Sheila E., Yvonne Orji and La La Anthony Honored at BET Her Awards
"Because we have never been allowed the opportunity to be so authentic, so raw and so real, it feels groundbreaking," Orji tells THR of her show 'Insecure.'
Women of color were celebrated at Black Entertainment Television's first BET Her award show Thursday in downtown Los Angeles.
Percussionist Sheila E. received the BET Her Icon Award, Insecure’s Yvonne Orji the Rising Star Award, television personality La La Anthony the Evolution Award, Women’s March National co-chair Tamika Mallory the Mission Award, tech maven Angela Benton the Tech Innovation Award and power CMO Bozoma Saint John the Bumble First Mover Award.
Presented by Bumble and hosted by singer Brandy, the party took place at the Conga Room (co-owned by Sheila E.) with live performances by Grammy winner Estelle and girl group June’s Diary. The BET Her Awards benefited two nonprofits: WEEN (Women in Entertainment Empowerment Network) and Hip Hop Sisters Network.
Orji tells The Hollywood Reporter that four years ago, she couldn’t have imagined the success she experiences today. “My mom was the only one that knew my name. And that was PK. But I just believed and had hope and dreamt. It may seem like no one is watching, but someone is always watching."
She says her show Insecure, on which she plays Molly, helps give an inside look at the everyday lives of black women. "Insecure is one of those shows where it's not even trying to be deep. It's really just following two black girls who are just trying to figure this thing out with life and love and work. But because we have never been allowed the opportunity to be so authentic, so raw and so real, it feels groundbreaking. I pray to God it's not the last time we see stories like that, and I think with the Dear White Peoples and the Atlantas, it won't be."
Orji adds that a normal circle of friends would include multiple black women, but it wasn’t something often shown on television. "HBO allowed two dark-skinned brown women to be onscreen at the same time. Because a lot of times when you see black women, it's a light-skinned friend or she's racially ambiguous or she could be mixed. So it's like no, we're two very black girls,” Orji says. “That's a normal circle of friends, so it's not even shocking, but it was shocking to see on TV."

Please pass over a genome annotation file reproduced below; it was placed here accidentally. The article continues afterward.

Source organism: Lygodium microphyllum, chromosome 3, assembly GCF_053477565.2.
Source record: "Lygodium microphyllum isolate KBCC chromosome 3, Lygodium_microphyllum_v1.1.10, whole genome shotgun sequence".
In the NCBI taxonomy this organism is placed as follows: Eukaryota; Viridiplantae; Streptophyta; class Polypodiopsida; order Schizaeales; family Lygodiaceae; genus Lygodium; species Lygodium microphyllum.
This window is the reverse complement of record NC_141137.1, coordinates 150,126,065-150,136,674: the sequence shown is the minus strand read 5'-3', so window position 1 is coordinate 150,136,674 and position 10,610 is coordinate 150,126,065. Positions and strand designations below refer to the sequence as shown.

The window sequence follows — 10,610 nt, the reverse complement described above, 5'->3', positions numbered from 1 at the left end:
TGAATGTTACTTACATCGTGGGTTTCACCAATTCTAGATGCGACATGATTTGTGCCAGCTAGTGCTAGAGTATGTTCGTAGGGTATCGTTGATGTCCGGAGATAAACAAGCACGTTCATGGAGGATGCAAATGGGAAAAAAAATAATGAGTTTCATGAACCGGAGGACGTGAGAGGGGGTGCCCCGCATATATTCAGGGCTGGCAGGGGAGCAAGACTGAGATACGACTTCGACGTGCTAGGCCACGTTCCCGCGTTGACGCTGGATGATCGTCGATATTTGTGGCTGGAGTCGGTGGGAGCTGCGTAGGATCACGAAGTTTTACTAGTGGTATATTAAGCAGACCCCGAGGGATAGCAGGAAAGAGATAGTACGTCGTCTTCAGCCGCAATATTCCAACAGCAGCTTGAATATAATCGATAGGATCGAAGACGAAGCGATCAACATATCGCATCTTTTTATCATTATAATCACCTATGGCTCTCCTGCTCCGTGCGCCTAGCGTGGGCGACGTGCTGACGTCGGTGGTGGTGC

La La Anthony adds, "I want to see women continuing to kick ass, take over the world, breaking all boundaries and doing all things that people once said we couldn't do."
The BET Her Awards concluded with a speech from Sheila E., who toured with the likes of Prince and pushed boundaries as a female percussionist. She talked about growing up on food stamps in the era of the Black Panthers. “I was shunned for many years because I didn't know that other women didn't play percussion." People continued to tell her no, but "No means I'm going to come through the side door and not through the front, but I'm going to get up here."
Sheila E. continued: "My story was sharing my testimony of being raped at the age of five. It took my childhood away, but thank God that music was my outlet. I don't take it for granted what I get to do, because God has given me this gift."
A children’s drum line entered the room and Sheila E. joined in, darting around the stage and hitting instruments to the beat alongside the kids, receiving a standing ovation.
As for the next generation of rising stars, Orji offered her advice to young women: "Don't try to be like me, because I'm already taken. But the world needs you; you have a deposit that no one else can give. So I'm taken, Oprah is taken, Angela Bassett is taken, we're all taken. So we need you."